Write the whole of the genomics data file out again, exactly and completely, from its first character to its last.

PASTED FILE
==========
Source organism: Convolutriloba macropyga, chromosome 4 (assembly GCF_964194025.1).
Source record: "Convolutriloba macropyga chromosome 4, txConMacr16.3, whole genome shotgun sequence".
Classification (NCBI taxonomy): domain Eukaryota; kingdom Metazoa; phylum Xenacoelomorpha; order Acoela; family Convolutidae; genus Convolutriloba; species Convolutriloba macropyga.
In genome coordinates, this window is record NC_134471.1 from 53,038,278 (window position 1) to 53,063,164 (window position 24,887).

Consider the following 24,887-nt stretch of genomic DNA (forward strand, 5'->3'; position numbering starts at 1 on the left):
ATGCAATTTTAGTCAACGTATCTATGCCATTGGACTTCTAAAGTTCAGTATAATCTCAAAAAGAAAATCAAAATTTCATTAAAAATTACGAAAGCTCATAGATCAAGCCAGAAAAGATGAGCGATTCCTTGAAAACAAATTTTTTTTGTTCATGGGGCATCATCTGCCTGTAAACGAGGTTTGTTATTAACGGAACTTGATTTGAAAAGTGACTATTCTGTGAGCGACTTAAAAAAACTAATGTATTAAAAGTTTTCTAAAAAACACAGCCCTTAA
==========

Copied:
Source organism: Convolutriloba macropyga, chromosome 4 (assembly GCF_964194025.1).
Source record: "Convolutriloba macropyga chromosome 4, txConMacr16.3, whole genome shotgun sequence".
Classification (NCBI taxonomy): domain Eukaryota; kingdom Metazoa; phylum Xenacoelomorpha; order Acoela; family Convolutidae; genus Convolutriloba; species Convolutriloba macropyga.
In genome coordinates, this window is record NC_134471.1 from 53,038,278 (window position 1) to 53,063,164 (window position 24,887).

Consider the following 24,887-nt stretch of genomic DNA (forward strand, 5'->3'; position numbering starts at 1 on the left):
ATGCAATTTTAGTCAACGTATCTATGCCATTGGACTTCTAAAGTTCAGTATAATCTCAAAAAGAAAATCAAAATTTCATTAAAAATTACGAAAGCTCATAGATCAAGCCAGAAAAGATGAGCGATTCCTTGAAAACAAATTTTTTTTGTTCATGGGGCATCATCTGCCTGTAAACGAGGTTTGTTATTAACGGAACTTGATTTGAAAAGTGACTATTCTGTGAGCGACTTAAAAAAACTAATGTATTAAAAGTTTTCTAAAAAACACAGCCCTTAA